Liberalism is one of those concepts that every first year university student studied. If you haven’t had the pleasure, I’m sure you have some understanding of the term. Simply put: Do whatever you want; just don’t muck about with others.

I bring this up in light of this whole measles mess, which I wasn’t going to comment on because I didn’t think it was a big deal in Canada, and I figured it was just common sense. However a recent outbreak in Lanaudiere, Quebec, right outside of my hometown of Montreal has me concerned.

To dignify the argument that measles causes autism with any kind of response is pointless, because anyone who needs to hear that response isn’t listening, so let’s move on, and I’ll keep this brief because I don’t usually post mid week.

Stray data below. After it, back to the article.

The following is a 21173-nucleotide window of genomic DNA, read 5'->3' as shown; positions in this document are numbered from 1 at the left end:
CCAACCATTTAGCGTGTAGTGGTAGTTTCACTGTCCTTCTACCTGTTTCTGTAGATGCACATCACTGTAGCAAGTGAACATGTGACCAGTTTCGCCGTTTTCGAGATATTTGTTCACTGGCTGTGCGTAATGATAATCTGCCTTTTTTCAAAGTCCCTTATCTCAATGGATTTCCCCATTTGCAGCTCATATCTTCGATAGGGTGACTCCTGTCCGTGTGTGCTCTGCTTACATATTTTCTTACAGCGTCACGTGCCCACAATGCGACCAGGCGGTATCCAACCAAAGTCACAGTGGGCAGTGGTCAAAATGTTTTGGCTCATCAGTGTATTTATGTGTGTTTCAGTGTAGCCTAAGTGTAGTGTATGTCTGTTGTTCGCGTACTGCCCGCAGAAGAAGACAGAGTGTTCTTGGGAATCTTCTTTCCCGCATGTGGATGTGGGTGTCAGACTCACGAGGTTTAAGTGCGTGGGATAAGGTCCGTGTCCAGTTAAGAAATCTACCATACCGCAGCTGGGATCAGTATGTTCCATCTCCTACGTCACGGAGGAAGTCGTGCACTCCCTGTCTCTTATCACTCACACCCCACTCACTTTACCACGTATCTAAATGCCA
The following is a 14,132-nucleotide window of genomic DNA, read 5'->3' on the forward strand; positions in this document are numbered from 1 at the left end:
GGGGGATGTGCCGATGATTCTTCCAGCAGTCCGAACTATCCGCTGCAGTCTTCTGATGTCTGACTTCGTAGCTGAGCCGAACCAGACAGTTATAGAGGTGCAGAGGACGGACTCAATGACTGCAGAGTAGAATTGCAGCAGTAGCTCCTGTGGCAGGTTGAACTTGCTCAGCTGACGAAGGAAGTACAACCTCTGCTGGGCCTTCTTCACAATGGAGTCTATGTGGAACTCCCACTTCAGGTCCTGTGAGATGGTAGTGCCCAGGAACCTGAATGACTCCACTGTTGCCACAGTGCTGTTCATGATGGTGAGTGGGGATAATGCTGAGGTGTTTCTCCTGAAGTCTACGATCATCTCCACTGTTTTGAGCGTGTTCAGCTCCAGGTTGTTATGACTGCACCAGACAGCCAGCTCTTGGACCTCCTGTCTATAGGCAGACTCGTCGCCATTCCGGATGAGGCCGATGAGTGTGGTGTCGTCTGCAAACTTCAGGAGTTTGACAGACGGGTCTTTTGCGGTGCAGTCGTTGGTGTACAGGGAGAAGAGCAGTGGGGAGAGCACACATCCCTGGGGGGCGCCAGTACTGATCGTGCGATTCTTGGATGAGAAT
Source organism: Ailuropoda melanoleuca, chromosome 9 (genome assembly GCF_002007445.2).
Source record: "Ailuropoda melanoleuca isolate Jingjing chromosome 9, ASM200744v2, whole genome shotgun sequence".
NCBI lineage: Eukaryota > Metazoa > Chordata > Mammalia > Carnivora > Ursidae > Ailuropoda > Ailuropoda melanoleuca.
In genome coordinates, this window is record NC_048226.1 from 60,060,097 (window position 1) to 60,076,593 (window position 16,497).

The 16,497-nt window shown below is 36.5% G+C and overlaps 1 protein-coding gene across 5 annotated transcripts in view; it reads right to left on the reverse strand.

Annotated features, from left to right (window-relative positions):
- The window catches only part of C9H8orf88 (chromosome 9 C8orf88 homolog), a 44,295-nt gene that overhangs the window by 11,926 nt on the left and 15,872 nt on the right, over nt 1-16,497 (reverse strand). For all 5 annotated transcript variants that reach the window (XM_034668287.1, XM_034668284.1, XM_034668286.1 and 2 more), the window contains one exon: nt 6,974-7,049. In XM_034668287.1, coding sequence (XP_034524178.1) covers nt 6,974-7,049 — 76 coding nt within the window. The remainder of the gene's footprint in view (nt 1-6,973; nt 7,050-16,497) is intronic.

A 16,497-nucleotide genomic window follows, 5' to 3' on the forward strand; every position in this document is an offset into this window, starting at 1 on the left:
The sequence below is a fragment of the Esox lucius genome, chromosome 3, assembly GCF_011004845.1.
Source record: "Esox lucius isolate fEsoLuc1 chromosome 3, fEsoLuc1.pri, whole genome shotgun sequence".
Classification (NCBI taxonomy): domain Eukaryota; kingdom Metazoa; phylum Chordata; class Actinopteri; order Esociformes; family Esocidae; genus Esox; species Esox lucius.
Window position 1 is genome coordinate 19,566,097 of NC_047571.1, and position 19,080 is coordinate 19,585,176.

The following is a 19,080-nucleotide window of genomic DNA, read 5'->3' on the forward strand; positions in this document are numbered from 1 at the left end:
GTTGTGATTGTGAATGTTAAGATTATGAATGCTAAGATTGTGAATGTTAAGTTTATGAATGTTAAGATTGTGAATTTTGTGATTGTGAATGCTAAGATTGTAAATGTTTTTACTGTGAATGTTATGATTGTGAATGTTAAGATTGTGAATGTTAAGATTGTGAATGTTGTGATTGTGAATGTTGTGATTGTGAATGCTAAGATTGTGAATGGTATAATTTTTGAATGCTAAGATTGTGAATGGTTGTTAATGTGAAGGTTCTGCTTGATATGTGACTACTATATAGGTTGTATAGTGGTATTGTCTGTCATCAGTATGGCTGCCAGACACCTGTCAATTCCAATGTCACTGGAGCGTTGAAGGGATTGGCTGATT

Yes, parents have the right to forgo vaccination, but they do not have the right to bring their kids to daycare, especially one with a nursery. Babies under one, like my daughter, are not old enough to receive the vaccine, but they are still susceptible to the deadly disease. Bottom line: those parents have the choice to leave their kids unprotected. I don’t.

For more information about the outbreak in Quebec 

What if I can’t raise a reader?

My mum reads every night before bed. Without fail, even after the longest day, even if it’s only a paragraph, she gets cozy under the covers with a book perched on her ribs. Lately, she reads from a Kindle, which she’s insistent I buy, but my materialist side is intent on pages, spines, and margin notes. I’m getting off track. The point is that my mum reads a lot. And, growing up, she read to me every night, took me to the library, and enrolled me in young writer’s camp.